Former UK Newsletter Editor Denise Scott Fears explains basketmaking in the United Kingdom:
What I gather from reading the Basket List is that in the USA classes teach specific baskets--often from patterns--rather than general techniques. I may have got it wrong, but that is how it appears from this distance. Our training in basketry is very different.
First of all, in the UK we teach techniques, not patterns. The idea is that once you learn the techniques, you can generate as many variants on those techniques as your own creativity allows. There are people who manage to do it entirely from books: Mary Butcher, Sally Goymer and Dorothy Wright are just a few names that spring to mind of makers who have written very clear and well-illustrated books, and I know of people who claim to have taught themselves from these books who make very acceptable baskets.
For those who wish to go beyond this DIY approach, the Basketmakers' Association is a clearing house for information about courses, as well as organising a number of its own courses each year. The BA Newsletter includes a considerable number of course listings in each issue: these are almost without exception courses taught by BA members (and the BA is currently discussing the development of a qualification in teaching which will ensure that the BA members who teach will be able to teach effectively). The courses tend to fall into two categories: "beginner's willow" (self-explanatory) and courses in various specialised aspects of basketmaking: square work, rush, traditional regional (ie Scottish, Welsh) baskets, coloured willow, hedgerow baskets, etc. These courses can be any length from a single day to a weekend to, occasionally, a week.
The BA is also an association for Chairseaters, and there are also a number of courses teaching the basics of cane and rush chair seating, but I will not deal with these in any detail. The BA also has an accredited Certificate in Chair Seating, which is very rigourous.
The BA organises its own Spring and Autumn courses. These concentrate on basic traditional techniques (which ones depends on the particular skills of the tutor doing the course), and last a weekend. They take place in various parts of the country: the venues are chosen because they have been used before, or because a local member somewhere knows of a particularly suitable (and cheap) place. (Don't forget, the distances in the UK are very much less than in the US). All of these courses are offered to non-members as well as members (but non-members pay more).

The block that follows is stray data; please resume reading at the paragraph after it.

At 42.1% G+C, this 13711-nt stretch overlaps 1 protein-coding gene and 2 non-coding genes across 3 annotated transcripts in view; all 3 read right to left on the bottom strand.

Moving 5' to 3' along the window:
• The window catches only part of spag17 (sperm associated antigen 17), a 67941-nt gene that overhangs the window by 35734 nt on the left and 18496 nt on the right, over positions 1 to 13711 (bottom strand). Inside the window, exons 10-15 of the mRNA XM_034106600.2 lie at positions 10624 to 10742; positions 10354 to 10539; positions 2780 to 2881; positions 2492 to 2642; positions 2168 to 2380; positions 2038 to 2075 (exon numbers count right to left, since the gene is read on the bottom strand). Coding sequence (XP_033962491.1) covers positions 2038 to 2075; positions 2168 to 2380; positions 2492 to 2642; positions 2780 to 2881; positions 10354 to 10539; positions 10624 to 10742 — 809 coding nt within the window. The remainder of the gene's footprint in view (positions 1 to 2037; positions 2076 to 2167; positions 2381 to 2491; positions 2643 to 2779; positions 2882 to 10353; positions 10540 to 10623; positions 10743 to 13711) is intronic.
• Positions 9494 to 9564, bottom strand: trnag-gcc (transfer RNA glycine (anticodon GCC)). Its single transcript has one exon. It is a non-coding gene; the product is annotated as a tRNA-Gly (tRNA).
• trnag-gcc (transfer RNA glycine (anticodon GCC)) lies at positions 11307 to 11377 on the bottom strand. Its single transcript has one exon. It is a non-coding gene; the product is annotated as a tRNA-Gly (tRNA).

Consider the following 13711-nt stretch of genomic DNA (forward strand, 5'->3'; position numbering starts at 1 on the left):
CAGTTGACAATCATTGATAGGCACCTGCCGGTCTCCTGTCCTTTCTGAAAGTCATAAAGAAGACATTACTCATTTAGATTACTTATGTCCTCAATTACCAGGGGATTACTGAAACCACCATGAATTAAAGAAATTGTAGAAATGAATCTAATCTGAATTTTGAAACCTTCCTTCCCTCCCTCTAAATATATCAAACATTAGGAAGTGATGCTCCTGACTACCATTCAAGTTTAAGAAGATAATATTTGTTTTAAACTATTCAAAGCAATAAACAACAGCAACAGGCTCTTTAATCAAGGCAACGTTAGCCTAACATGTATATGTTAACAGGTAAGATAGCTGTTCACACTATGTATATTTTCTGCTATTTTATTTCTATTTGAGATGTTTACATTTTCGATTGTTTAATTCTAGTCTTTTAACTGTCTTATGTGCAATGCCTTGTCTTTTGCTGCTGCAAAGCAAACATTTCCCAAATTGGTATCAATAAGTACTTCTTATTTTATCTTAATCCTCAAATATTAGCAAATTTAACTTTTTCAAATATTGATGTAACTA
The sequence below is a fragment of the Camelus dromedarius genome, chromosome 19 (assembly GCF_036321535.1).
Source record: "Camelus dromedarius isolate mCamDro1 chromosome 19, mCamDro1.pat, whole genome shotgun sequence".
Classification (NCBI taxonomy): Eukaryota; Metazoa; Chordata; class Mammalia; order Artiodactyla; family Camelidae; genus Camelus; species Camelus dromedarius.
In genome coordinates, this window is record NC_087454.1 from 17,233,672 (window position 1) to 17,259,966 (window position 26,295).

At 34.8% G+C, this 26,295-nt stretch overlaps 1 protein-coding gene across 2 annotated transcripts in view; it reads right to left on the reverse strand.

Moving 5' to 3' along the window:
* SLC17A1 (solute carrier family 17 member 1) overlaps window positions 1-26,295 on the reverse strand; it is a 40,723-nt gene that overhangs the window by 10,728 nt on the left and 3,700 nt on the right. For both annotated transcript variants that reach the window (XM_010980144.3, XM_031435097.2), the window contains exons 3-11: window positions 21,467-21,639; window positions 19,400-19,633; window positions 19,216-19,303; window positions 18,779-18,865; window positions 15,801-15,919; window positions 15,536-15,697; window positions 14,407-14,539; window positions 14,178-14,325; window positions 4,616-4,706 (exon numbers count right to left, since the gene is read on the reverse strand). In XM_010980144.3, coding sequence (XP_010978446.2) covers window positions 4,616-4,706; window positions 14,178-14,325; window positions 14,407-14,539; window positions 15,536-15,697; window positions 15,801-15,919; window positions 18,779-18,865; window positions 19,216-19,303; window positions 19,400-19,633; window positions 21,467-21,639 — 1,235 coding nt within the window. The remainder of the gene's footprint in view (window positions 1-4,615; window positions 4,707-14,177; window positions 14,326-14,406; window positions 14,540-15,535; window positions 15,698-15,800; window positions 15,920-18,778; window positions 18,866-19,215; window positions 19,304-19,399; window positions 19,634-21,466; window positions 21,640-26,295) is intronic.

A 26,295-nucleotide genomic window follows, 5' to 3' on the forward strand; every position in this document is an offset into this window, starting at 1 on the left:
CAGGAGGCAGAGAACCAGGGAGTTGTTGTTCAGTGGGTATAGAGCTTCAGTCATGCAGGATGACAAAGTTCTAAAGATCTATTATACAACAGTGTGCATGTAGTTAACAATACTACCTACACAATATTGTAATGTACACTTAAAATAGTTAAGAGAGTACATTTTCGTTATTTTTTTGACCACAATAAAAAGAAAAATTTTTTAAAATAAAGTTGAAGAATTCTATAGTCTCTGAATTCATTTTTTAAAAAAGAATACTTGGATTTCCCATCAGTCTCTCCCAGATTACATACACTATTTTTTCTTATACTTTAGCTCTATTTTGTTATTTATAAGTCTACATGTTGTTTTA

The BA Summer School is the high spot of the educational year, basket-wise. It is a week-long residential course and takes place in a 16th-Century (although you wouldn't guess to look at it from the outside) house with large grounds in the so-called Home Counties, just outside London. Last summer there were six classes: Beginners' Willow (which I joined); Rush and Cane seating; Square work for Improvers; Michael Thierschmann from Germany teaching how to make a traditional French winnowing fan (and the French use some very different techniques to the English); coloured willow work (using wonderful Procion-dyed white willow) and Sally Goymer teaching how to make delicate fitched basets. The evenings saw most students bent over their baskets before they retired to the bar or to the pub in the village.
None of these courses lead to any kind of "formal" qualification--students take the skills they have acquired and develop these in their own individual ways. Sometimes the result is increasingly proficient baskets using traditional materials and techniques. And sometimes the basketmaker will begin to experiment with techniques, materials, shapes until something new evolves--this is the genesis of "contemporary" basketry which is celebrated by some and abhored by others--but that is another story entirely!!
The ultimate qualification is formal: the City and Guilds Certificate. There are C&G qualifications in a vast range of occupational and craft skills--from catering to goldsmithing, and they originally date back to the old medieval craft guilds. There are two C&G qualifications in basketry. One ("Basketry") is taught in a series of residential weekends in an old abbey which is now a short course centre and continues until the student has completed the entire curriculum. As these weekends are quite expensive, this can take some time. The other ("Creative Basketry") is taught on one day a week at the City Literary Institute in London. It takes 4 years: 2 for Part I and 2 for Part II. This course covers cane, rush and willow techniques, design, history and contemporary work. It costs #600 a year tuition and most materials. To this you have to add the cost of travel to London for 30 weeks a year.
There you have it in a much-condensed nutshell. In the UK, we don't have patterns in the American sense, so the recent debate on copyright of individual's patterns would never take place in the UK. The emphasis is on technique and appropriate use of materials.
back to main menu